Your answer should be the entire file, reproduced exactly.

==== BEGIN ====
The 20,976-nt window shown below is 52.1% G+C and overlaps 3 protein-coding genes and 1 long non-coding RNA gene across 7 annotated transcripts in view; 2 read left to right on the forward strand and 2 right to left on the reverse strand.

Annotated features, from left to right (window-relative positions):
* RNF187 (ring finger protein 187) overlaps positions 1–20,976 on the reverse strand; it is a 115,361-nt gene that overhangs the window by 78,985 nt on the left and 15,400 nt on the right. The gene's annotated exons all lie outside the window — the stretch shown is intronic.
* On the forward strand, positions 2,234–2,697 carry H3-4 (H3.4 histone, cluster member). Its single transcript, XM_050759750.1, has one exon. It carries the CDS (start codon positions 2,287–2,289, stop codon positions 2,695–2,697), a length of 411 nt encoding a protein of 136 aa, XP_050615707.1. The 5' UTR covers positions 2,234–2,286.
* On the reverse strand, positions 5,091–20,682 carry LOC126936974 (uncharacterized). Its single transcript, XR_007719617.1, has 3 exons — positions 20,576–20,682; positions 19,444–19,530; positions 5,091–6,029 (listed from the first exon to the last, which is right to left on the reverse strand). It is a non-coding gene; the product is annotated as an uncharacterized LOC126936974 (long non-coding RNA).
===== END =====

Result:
The 20,976-nt window shown below is 52.1% G+C and overlaps 3 protein-coding genes and 1 long non-coding RNA gene across 7 annotated transcripts in view; 2 read left to right on the forward strand and 2 right to left on the reverse strand.

Annotated features, from left to right (window-relative positions):
* RNF187 (ring finger protein 187) overlaps positions 1–20,976 on the reverse strand; it is a 115,361-nt gene that overhangs the window by 78,985 nt on the left and 15,400 nt on the right. The gene's annotated exons all lie outside the window — the stretch shown is intronic.
* On the forward strand, positions 2,234–2,697 carry H3-4 (H3.4 histone, cluster member). Its single transcript, XM_050759750.1, has one exon. It carries the CDS (start codon positions 2,287–2,289, stop codon positions 2,695–2,697), a length of 411 nt encoding a protein of 136 aa, XP_050615707.1. The 5' UTR covers positions 2,234–2,286.
* On the reverse strand, positions 5,091–20,682 carry LOC126936974 (uncharacterized). Its single transcript, XR_007719617.1, has 3 exons — positions 20,576–20,682; positions 19,444–19,530; positions 5,091–6,029 (listed from the first exon to the last, which is right to left on the reverse strand). It is a non-coding gene; the product is annotated as an uncharacterized LOC126936974 (long non-coding RNA).